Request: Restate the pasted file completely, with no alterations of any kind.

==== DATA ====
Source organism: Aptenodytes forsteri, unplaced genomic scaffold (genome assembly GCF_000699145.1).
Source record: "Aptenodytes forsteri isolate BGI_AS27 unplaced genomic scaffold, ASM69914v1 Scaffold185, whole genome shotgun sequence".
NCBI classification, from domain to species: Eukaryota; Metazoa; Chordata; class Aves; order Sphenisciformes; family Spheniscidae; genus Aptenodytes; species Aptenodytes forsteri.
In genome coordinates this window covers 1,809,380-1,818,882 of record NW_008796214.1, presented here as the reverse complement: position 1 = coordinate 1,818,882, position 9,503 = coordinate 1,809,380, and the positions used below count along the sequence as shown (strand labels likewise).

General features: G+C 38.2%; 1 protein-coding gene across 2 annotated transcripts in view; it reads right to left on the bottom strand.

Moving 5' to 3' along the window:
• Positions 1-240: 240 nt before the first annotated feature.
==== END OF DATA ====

Source organism: Aptenodytes forsteri, unplaced genomic scaffold (genome assembly GCF_000699145.1).
Source record: "Aptenodytes forsteri isolate BGI_AS27 unplaced genomic scaffold, ASM69914v1 Scaffold185, whole genome shotgun sequence".
NCBI classification, from domain to species: Eukaryota; Metazoa; Chordata; class Aves; order Sphenisciformes; family Spheniscidae; genus Aptenodytes; species Aptenodytes forsteri.
In genome coordinates this window covers 1,809,380-1,818,882 of record NW_008796214.1, presented here as the reverse complement: position 1 = coordinate 1,818,882, position 9,503 = coordinate 1,809,380, and the positions used below count along the sequence as shown (strand labels likewise).

General features: G+C 38.2%; 1 protein-coding gene across 2 annotated transcripts in view; it reads right to left on the bottom strand.

Moving 5' to 3' along the window:
• Positions 1-240: 240 nt before the first annotated feature.